Iskander (Alex) Sharipov edited this page Oct 23, 2018 · 1 revision

Go 1.11 release introduces AVX-512 support.
This page describes how to use new features as well as some important encoder details.

Terminology

Most terminology comes from Intel Software Developer's manual.
Suffixes originate from Go assembler syntax, which is close to AT&T, which also uses size suffixes.

Some terms are listed to avoid ambiguity (for example, opcode can have different meanings).

Term Description
Operand Same as "instruction argument".
Opcode Name that refers to instruction group. For example, VADDPD is an opcode.
It refers to both VEX and EVEX encoded forms and all operand combinations.
Most Go assembler opcodes for AVX-512 match Intel manual entries, with exceptions for cases
where additional size suffix is used (e.g. VCVTTPD2DQY is VCVTTPD2DQ).
Opcode suffix Suffix that overrides some opcode properties. Listed after "." (dot).
For example, VADDPD.Z has "Z" opcode suffix.
There can be multiple dot-separated opcode suffixes.
Size suffix Suffix that specifies instruction operand size if it can't be inferred from operands alone.
For example, VCVTSS2USIL has "L" size suffix.
Opmask Used for both {k1} notation and to describe instructions that have K registers operands.
Related to masking support in EVEX prefix.
Register block Multi-source operand that encodes register range.
Intel manual uses +n notation for register blocks.
For example, +3 is a register block of 4 registers.
FP Floating-point

New registers

EVEX-enabled instructions can access additional 16 X (128-bit xmm) and Y (256-bit ymm) registers, plus 32 new Z (512-bit zmm) registers in 64-bit mode. 32-bit mode only gets Z0-Z7.

New opmask registers are named K0-K7.
They can be used for both masking and for special opmask instructions (like KADDB).

Masking support

Instructions that support masking can omit K register operand.
In this case, K0 register is implied ("all ones") and merging-masking is performed.
This is effectively "no masking".

K1-K7 registers can be used to override default opmask.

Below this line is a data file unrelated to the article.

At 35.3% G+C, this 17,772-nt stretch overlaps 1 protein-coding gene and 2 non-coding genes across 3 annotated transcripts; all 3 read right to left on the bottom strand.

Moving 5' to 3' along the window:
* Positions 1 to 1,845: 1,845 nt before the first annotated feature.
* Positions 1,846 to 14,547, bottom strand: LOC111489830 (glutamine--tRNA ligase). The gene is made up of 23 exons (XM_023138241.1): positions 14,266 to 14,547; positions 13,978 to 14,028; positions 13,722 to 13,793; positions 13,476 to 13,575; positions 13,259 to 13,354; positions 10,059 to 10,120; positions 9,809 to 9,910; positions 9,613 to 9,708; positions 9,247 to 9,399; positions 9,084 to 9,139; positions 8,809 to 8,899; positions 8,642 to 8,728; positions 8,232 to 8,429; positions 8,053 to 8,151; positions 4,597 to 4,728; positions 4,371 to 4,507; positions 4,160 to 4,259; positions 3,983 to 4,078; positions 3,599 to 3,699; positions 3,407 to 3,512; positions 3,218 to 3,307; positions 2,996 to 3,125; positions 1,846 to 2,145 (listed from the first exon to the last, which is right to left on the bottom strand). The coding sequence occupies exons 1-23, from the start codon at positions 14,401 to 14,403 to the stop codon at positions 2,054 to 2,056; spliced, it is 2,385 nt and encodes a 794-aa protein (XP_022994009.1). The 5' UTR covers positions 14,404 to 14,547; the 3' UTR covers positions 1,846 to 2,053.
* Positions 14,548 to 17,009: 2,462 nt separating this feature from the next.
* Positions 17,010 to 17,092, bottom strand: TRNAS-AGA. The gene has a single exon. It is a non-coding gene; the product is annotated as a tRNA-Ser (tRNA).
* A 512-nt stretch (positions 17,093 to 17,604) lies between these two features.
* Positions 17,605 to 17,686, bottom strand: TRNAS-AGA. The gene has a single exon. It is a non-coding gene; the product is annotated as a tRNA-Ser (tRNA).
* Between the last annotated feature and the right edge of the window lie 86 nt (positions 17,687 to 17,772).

K register should be placed right before destination operand.

Zeroing-masking can be activated with Z opcode suffix.

For example, VADDPD.Z (AX), Z30, K3, Z10 uses zeroing-masking and explicit K register.

  • If Z opcode suffix is removed, it's merging-masking.
  • If K3 operand is removed, K0 operand is implied.

It's compile-time error to use K0 register for {k1} operands (consult manuals for details).

EVEX broadcast/rounding/SAE support

Embedded broadcast, rounding and SAE activated through opcode suffixes.

For reg-reg FP instructions with {er} enabled, rounding opcode suffix can be specified:

  • RU_SAE to round towards +Inf
  • RD_SAE to round towards -Inf
  • RZ_SAE to round towards zero
  • RN_SAE to round towards nearest

To read more about rounding modes, see MXCSR.RC info.

For reg-reg FP instructions with {sae} enabled, exception suppression can be specified with SAE opcode suffix.

For reg-mem instrictons with m32bcst/m64bcst operand, broadcasting can be turned on with BCST opcode suffix.

Zeroing opcode suffix can be combined with any of these.
For example, VMAXPD.SAE.Z Z3, Z2, Z1 uses both Z and SAE opcode suffixes.
It is important to put zeroing opcode suffix last, otherwise it is a compilation error.

Register block (multi-source) operands

Register blocks are specified using register range syntax.

It would be enough to specify just first (low) register, but Go assembler requires explicit range with both ends for readability reasons.

For example, instructions with +3 range can be used like VP4DPWSSD Z25, [Z0-Z3], (AX).
Range [Z0-Z3] reads like "register block of Z0, Z1, Z2, Z3".
Invalid ranges result in compilation error.

AVX1 and AVX2 instructions with EVEX prefix

Previously existed opcodes that can be encoded using EVEX prefix now can access AVX-512 features like wider register file, zeroing/merging masking, etc. For example, VADDPD can now use 512-bit vector registers.

See encoder details for more info.

Supported extensions

Best way to get up-to-date list of supported extensions is to do ls -1 inside test suite directory.

Latest list includes:

aes_avx512f
avx512_4fmaps
avx512_4vnniw
avx512_bitalg
avx512_ifma
avx512_vbmi
avx512_vbmi2
avx512_vnni
avx512_vpopcntdq
avx512bw
avx512cd
avx512dq
avx512er
avx512f
avx512pf
gfni_avx512f
vpclmulqdq_avx512f

128-bit and 256-bit instructions additionally require avx512vl.
That is, if VADDPD is available in avx512f, you can't use X and Y arguments without avx512vl.

Filenames follow GNU as (gas) conventions.
avx512extmap.csv can make naming scheme more apparent.

Instructions with size suffix

Some opcodes do not match Intel manual entries.
This section is provided for search convenience.

Intel opcode Go assembler opcodes
VCVTPD2DQ VCVTPD2DQX, VCVTPD2DQY
VCVTPD2PS VCVTPD2PSX, VCVTPD2PSY